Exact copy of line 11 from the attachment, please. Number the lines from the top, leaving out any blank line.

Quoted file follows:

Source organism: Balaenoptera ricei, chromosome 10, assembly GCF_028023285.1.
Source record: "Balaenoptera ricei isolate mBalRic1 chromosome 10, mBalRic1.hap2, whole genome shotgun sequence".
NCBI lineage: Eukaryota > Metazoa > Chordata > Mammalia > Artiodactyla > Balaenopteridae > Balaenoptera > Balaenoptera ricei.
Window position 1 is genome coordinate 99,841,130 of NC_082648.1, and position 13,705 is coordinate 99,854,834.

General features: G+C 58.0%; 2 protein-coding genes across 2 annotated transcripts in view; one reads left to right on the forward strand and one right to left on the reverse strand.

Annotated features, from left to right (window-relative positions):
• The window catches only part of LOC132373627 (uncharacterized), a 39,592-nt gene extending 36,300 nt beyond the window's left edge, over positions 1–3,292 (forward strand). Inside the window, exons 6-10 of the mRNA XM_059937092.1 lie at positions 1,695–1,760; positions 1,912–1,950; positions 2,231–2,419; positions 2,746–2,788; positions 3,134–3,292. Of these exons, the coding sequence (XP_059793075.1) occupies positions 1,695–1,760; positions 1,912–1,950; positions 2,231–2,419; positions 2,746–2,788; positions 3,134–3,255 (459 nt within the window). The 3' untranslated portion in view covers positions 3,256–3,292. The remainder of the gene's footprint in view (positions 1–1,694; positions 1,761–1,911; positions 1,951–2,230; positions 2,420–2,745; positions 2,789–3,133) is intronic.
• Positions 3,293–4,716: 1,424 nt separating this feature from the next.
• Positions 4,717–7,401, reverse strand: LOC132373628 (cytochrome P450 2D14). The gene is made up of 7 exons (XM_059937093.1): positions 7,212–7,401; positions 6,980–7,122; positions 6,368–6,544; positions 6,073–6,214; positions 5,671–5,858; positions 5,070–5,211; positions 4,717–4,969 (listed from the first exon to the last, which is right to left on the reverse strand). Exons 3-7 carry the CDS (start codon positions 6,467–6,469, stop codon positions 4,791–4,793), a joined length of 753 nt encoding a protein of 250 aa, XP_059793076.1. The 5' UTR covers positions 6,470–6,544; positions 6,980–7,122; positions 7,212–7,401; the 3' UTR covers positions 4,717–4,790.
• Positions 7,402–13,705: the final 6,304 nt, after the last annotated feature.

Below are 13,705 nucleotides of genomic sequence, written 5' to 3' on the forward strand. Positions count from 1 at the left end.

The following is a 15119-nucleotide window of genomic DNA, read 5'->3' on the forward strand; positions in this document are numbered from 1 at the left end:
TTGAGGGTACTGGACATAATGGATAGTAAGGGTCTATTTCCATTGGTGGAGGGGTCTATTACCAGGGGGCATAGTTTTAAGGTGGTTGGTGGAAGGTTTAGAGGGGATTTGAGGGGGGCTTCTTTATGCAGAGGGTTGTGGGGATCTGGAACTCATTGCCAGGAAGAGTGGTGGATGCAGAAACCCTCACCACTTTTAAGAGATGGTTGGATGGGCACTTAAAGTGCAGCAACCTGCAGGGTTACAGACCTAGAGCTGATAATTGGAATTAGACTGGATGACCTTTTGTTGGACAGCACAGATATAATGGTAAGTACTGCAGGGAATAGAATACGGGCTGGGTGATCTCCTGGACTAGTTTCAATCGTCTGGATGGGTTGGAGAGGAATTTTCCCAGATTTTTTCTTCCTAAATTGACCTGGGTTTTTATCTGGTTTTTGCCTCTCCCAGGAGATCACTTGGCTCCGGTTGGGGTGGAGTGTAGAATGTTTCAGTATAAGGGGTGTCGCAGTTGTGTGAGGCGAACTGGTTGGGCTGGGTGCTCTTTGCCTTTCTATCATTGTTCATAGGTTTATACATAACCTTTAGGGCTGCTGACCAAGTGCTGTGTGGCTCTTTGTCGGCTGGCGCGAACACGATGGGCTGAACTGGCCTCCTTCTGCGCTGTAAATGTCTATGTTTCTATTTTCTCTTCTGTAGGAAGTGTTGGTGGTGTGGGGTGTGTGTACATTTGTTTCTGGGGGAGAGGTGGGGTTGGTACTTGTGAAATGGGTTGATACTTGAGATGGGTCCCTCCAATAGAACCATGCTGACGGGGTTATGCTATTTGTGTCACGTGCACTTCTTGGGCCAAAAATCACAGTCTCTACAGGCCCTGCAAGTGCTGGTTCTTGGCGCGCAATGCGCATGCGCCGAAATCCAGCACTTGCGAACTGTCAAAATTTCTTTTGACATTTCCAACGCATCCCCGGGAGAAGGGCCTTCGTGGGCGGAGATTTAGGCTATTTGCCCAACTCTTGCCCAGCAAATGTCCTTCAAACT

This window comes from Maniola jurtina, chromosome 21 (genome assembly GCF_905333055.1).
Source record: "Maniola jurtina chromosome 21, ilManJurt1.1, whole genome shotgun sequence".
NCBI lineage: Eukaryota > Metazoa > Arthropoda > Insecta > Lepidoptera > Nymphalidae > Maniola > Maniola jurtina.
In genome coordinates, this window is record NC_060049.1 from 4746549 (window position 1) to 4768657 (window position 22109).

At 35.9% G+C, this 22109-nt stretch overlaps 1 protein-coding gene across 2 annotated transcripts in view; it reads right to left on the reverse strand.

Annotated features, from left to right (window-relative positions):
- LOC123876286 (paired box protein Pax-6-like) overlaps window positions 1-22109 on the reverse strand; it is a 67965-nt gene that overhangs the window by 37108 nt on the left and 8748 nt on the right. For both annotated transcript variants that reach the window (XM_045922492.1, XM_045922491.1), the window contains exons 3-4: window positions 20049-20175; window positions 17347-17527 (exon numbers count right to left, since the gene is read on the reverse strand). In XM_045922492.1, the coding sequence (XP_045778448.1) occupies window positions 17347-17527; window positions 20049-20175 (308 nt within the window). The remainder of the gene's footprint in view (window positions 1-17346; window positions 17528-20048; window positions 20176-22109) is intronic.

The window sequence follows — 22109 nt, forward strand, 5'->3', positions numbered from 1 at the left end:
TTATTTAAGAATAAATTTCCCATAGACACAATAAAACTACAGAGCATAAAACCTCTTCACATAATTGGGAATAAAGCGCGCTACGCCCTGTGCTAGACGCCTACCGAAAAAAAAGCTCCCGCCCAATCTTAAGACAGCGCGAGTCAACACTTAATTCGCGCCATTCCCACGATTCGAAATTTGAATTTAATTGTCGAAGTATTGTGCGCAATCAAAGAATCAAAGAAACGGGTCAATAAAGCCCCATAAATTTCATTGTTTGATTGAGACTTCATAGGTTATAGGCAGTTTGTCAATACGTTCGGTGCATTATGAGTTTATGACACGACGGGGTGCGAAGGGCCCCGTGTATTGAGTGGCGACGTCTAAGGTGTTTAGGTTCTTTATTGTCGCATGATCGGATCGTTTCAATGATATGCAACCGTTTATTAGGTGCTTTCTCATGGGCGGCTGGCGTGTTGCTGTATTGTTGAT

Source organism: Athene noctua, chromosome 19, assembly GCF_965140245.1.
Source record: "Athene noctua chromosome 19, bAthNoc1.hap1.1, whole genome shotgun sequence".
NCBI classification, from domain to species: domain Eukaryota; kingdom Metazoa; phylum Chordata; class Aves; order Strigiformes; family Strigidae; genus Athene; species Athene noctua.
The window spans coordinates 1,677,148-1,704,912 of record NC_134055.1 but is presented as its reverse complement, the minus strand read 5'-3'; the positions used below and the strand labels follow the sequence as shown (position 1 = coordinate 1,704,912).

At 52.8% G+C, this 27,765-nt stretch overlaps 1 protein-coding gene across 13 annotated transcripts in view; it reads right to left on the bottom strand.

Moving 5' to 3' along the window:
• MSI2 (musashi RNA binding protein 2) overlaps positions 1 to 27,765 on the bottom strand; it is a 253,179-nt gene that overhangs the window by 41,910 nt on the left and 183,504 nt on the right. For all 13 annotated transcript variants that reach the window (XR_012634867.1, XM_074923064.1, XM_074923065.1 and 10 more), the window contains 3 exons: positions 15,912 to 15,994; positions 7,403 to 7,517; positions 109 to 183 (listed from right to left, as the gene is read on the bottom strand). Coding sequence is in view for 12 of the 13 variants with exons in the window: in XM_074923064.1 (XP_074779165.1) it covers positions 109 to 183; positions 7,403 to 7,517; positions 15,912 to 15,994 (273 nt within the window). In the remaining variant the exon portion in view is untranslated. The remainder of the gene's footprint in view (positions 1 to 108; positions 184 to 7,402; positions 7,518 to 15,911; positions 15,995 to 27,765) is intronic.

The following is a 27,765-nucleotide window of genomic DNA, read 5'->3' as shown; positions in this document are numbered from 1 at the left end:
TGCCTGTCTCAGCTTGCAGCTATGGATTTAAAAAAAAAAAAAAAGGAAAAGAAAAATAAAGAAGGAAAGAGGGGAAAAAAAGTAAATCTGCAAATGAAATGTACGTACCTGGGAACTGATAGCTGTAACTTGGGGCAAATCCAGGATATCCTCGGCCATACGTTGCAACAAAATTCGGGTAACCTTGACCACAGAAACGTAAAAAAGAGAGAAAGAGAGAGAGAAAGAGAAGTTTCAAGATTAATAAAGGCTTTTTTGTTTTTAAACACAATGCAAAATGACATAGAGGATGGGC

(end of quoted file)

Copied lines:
Below are 13,705 nucleotides of genomic sequence, written 5' to 3' on the forward strand. Positions count from 1 at the left end.